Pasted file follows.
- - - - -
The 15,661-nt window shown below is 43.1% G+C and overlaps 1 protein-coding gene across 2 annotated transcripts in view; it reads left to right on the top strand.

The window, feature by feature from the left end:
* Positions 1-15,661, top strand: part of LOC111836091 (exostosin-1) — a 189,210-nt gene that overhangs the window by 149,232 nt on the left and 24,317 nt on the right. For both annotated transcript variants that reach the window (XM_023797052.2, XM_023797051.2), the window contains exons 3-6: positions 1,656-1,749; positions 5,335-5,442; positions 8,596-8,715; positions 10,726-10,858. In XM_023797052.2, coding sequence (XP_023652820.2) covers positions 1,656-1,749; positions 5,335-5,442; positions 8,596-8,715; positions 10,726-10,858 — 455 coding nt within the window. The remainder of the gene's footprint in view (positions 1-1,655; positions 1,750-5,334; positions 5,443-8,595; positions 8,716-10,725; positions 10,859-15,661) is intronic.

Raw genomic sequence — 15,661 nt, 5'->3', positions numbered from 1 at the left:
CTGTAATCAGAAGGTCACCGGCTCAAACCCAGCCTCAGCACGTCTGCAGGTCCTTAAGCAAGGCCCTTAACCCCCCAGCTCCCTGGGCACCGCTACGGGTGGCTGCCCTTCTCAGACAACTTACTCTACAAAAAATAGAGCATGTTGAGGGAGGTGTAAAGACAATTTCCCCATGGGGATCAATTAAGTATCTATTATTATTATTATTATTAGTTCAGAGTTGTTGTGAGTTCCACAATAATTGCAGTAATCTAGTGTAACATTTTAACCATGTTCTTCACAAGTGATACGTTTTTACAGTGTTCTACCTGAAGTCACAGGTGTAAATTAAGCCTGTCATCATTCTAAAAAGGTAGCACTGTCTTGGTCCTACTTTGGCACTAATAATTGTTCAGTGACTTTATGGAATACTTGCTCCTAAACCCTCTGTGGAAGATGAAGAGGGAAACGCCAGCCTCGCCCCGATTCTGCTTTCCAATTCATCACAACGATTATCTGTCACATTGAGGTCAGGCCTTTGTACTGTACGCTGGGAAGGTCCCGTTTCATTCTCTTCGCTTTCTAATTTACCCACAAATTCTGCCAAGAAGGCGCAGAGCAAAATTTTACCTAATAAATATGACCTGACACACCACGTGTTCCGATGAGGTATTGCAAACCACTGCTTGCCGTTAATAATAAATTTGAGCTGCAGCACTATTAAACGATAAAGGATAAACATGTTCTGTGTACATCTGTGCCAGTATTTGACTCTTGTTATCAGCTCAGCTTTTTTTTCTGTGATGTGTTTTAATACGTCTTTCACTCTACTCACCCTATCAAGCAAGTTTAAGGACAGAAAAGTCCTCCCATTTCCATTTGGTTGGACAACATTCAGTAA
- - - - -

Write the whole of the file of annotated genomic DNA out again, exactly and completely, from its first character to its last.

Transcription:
The 15,661-nt window shown below is 43.1% G+C and overlaps 1 protein-coding gene across 2 annotated transcripts in view; it reads left to right on the top strand.

The window, feature by feature from the left end:
* Positions 1-15,661, top strand: part of LOC111836091 (exostosin-1) — a 189,210-nt gene that overhangs the window by 149,232 nt on the left and 24,317 nt on the right. For both annotated transcript variants that reach the window (XM_023797052.2, XM_023797051.2), the window contains exons 3-6: positions 1,656-1,749; positions 5,335-5,442; positions 8,596-8,715; positions 10,726-10,858. In XM_023797052.2, coding sequence (XP_023652820.2) covers positions 1,656-1,749; positions 5,335-5,442; positions 8,596-8,715; positions 10,726-10,858 — 455 coding nt within the window. The remainder of the gene's footprint in view (positions 1-1,655; positions 1,750-5,334; positions 5,443-8,595; positions 8,716-10,725; positions 10,859-15,661) is intronic.

Raw genomic sequence — 15,661 nt, 5'->3', positions numbered from 1 at the left:
CTGTAATCAGAAGGTCACCGGCTCAAACCCAGCCTCAGCACGTCTGCAGGTCCTTAAGCAAGGCCCTTAACCCCCCAGCTCCCTGGGCACCGCTACGGGTGGCTGCCCTTCTCAGACAACTTACTCTACAAAAAATAGAGCATGTTGAGGGAGGTGTAAAGACAATTTCCCCATGGGGATCAATTAAGTATCTATTATTATTATTATTATTAGTTCAGAGTTGTTGTGAGTTCCACAATAATTGCAGTAATCTAGTGTAACATTTTAACCATGTTCTTCACAAGTGATACGTTTTTACAGTGTTCTACCTGAAGTCACAGGTGTAAATTAAGCCTGTCATCATTCTAAAAAGGTAGCACTGTCTTGGTCCTACTTTGGCACTAATAATTGTTCAGTGACTTTATGGAATACTTGCTCCTAAACCCTCTGTGGAAGATGAAGAGGGAAACGCCAGCCTCGCCCCGATTCTGCTTTCCAATTCATCACAACGATTATCTGTCACATTGAGGTCAGGCCTTTGTACTGTACGCTGGGAAGGTCCCGTTTCATTCTCTTCGCTTTCTAATTTACCCACAAATTCTGCCAAGAAGGCGCAGAGCAAAATTTTACCTAATAAATATGACCTGACACACCACGTGTTCCGATGAGGTATTGCAAACCACTGCTTGCCGTTAATAATAAATTTGAGCTGCAGCACTATTAAACGATAAAGGATAAACATGTTCTGTGTACATCTGTGCCAGTATTTGACTCTTGTTATCAGCTCAGCTTTTTTTTCTGTGATGTGTTTTAATACGTCTTTCACTCTACTCACCCTATCAAGCAAGTTTAAGGACAGAAAAGTCCTCCCATTTCCATTTGGTTGGACAACATTCAGTAA